• Berlin: Embankment Rides With Frankie Dettori

    Berlin: Embankment Rides With Frankie Dettori Documentary 'Frankie'

    Embankment has launched worldwide sales at the European Film Market on feature documentary “Frankie,” the story of champion jockey Frankie Dettori, winner of more than 3,000 races. The film shadows Dettori for one season as, at 49, he looks to win a record third Prix de L’Arc de Triomphe on Enable, his most beloved horse. [...]

  • Pathé Inks Major Pre-Sales on Emilia

    Pathé Inks Major Pre-Sales on Emilia Jones Starrer 'Coda' (EXCLUSIVE)

    Pathé has closed major pre-sales on Sian Heder’s anticipated film “Coda,” starring Emilia Jones, Eugenio Derbez and Marlee Matlin, after unveiling an exclusive promo reel of the film at EFM. An English-language remake of the French smash hit “La Famille Belier,” “Coda” is being produced by Philippe Rousselet and Fabrice Gianfermi at Vendôme Group, alongside [...]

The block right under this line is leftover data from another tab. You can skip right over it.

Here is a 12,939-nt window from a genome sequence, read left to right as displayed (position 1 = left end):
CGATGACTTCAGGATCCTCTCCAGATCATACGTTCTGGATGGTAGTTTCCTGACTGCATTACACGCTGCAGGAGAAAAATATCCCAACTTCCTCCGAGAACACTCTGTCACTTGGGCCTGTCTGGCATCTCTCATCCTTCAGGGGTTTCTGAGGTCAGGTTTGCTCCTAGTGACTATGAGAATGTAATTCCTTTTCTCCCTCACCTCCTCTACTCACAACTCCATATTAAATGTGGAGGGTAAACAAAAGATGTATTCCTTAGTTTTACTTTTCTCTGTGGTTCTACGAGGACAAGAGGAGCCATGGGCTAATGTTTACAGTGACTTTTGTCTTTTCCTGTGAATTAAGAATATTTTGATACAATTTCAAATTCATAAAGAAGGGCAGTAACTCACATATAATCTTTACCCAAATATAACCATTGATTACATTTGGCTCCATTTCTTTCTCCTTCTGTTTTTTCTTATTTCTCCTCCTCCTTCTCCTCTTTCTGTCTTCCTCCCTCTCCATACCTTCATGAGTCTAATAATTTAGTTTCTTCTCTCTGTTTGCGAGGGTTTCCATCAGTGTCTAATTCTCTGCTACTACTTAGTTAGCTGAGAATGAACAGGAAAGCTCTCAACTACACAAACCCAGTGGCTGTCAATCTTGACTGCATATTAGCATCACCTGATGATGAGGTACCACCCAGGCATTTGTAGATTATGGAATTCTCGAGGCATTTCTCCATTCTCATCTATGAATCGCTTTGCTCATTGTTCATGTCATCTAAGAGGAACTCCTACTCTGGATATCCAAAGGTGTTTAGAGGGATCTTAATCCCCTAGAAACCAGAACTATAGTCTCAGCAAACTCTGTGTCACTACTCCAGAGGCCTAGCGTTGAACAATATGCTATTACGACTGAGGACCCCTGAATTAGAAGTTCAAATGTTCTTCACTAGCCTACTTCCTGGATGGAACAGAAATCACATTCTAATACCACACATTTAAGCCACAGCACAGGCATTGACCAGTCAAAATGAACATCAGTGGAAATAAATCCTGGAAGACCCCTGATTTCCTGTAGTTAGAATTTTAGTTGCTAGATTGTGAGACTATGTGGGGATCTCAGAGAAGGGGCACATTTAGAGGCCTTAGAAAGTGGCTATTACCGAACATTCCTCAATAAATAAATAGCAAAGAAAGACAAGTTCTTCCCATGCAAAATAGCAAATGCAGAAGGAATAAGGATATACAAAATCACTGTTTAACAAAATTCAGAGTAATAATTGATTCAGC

• Greenwich Takes U.S. Rights to Caroline

    Greenwich Takes U.S. Rights to Oscar-Winner Caroline Link's 'When Hitler Stole Pink Rabbit'

    Beta Cinema has sold the German box-office hit “When Hitler Stole Pink Rabbit” by Oscar-winner Caroline Link to the U.S. Greenwich Entertainment picked up the rights to the feature, which has attracted almost one million admissions since its Christmas release in Germany alone. German media lauded the film, calling it “a real godsend for the [...]

  • 'H Is for Happiness' Review

    'H Is for Happiness': Film Review

    More often than not, “A” festival competitions privilege the arty over the entertaining, so hats off to the Berlinale Generation section, where the two qualities frequently coexist. A case in point: the delightful coming-of-age dramedy “H Is for Happiness,” which provides feel-good entertainment for the entire family without pandering — and definitely without sacrificing style [...]

  • 'Jinpa' Review

    ‘Jinpa’: Film Review

    After roaming for more than a year on the international festival circuit, “Jinpa” — the latest effort from Tibetan director Pema Tseden (“Old Dog,” “Tharlo”) — has finally launched a limited run in U.S. art houses, where it might find an appreciative if occasionally perplexed audience for its idiosyncratic mix of deadpan wit and understated [...]

More From Our Brands

Access exclusive content